Issue No.1 – $$ The Almighty Dollar $$
Several years ago I started in the entertainment business as a publicist. At first, I got in because of the fulfillment of knowing I was helping people behind the scenes but things began to change as I began to get clients that were unable to pay me, the less they paid me the less I was able to do for them. I had my hands tied because people often believe publicity is free but it’s only free if you do something crazy, unimaginable or stupid. I won’t spend too much time here because I have an article to write about that to but its just a good lead to tell you about a recent poll I did on Linkedin, I asked over 300k people involved in the creative space of fashion, art, media and entertainment; “What is #1 struggle for a creative person?” I got a resounding response and the most common thread was MONEY and lack thereof.
Money = Attorneys, Publicist, Photo Shoots, Press Releases, Promo Tours, Schooling, Business Travel, Merchandise, Sewing Machines, Guitars, Memberships, Marketing, Canvas, Paint, Laptops, etc.
All of the things listed indeed viable to your success and some people would say NO you don’t need money to have all those things, start small. What people don’t realize is that if you start with no budget someone will need a bigger budget to bail you out of predatory contracts later. So I want to help you past your budgetary concerns and keep you out of a headlock that will suffocate your creativity. A lot of creatives who are desperately looking for a way to “gain exposure” often fall victim to contracts that take all of the fun out of it or they spend what little money they do have on service providers that can not do a quality job, they often put the money in their pocket, make a few calls on your behalf and call it a day.
What’s free? Nothing is exactly free. It cost money to send a press release, it cost money to schedule a studio, it cost money to have a fashion show, everything has a cost. So how do you find quality people and a money flow to help you reach your goals or even stay at the top (if you’re there)? Do your research. Don’t sign contracts that don’t give you an easy option out, don’t give a hypebeast your money.
Now that we are over that part lets talk about things you can do at any level to gain exposure;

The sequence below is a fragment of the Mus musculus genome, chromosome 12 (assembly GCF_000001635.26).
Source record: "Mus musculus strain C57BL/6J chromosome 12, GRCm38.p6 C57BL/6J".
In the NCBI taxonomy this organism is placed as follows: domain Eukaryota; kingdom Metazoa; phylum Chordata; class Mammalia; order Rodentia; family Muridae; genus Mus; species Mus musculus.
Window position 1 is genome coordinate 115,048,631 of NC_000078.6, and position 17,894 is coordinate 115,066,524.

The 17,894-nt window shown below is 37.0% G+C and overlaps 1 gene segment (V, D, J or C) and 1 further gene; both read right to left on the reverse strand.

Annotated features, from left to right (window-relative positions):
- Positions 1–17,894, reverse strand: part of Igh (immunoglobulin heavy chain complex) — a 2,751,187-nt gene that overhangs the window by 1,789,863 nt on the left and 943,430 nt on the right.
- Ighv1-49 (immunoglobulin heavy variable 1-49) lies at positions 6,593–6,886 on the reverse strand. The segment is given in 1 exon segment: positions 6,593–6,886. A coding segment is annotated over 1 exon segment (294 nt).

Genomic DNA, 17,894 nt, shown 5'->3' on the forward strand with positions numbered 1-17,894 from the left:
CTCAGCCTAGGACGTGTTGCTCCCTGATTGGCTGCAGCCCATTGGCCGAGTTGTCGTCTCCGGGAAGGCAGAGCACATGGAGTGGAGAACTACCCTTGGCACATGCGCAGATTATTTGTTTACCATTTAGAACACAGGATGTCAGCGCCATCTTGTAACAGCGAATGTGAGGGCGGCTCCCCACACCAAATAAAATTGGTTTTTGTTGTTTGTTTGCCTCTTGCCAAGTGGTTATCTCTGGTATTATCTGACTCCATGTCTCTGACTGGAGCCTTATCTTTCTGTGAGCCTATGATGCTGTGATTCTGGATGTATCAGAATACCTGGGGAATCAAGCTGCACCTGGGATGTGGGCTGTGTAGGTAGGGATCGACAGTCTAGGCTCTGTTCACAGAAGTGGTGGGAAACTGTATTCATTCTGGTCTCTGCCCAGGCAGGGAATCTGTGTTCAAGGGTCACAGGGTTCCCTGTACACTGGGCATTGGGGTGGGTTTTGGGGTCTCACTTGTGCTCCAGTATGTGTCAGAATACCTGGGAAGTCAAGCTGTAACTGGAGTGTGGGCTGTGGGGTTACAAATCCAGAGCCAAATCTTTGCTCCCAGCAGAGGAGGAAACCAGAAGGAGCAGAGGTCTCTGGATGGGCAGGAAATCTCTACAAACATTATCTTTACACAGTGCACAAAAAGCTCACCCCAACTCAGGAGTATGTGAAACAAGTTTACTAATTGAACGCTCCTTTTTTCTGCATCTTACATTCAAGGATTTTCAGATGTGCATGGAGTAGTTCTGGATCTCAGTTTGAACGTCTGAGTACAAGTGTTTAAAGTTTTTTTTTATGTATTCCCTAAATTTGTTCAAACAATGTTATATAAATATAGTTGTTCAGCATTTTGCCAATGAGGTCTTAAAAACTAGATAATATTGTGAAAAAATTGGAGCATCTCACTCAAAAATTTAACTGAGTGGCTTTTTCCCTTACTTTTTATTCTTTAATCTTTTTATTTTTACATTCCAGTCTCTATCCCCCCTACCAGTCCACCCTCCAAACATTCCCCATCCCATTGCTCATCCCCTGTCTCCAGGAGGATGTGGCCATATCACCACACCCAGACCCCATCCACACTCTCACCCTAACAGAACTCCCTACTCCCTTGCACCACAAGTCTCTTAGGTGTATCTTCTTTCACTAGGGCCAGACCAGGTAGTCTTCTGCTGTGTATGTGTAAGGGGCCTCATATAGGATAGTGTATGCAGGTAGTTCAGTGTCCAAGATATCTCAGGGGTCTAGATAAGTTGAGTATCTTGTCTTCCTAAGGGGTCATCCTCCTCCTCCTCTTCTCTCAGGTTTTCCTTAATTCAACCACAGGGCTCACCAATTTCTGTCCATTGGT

- Put your pride aside
- Be polite to people, you never know who or what that person can be to you
- Establish a relationship with a journalist that cover your industry
- Only put your best work out to the public (if your visual/audio quality sounds and looks cheap don’t do it)
- Keep track of your fans, keep an email list because social networks can delete your accounts at anytime
- Lacking funds? Do a crowdfunding campaign and be honest about your goals
- If you’re a local creative go to your city’s creative alliance and ask about pro-bono attorneys (MD has a group)
- Don’t be afraid to get on the phone and work it yourself if you can’t pay people
- Be smart about social media, look at how people respond to your messages, change them if you need to
- Ask for and learn how to take criticism, fix the issues others see as a roadblock for you
- Don’t turn your back on the people who are sacrificing time and money for you (unless they become crazed)
- Have some patience with the plans you or others have made on your behalf
- Put the work in, Your capable of shining your own light so others see you
- Last but not least, be consistent!
That’s it for now, I’m working on a series of articles for subjects similar to this one so check back often. We are also looking for professionals in every facet of this business to give you the real information you need for this time period. So much has changed, we’ve got a lot to discuss.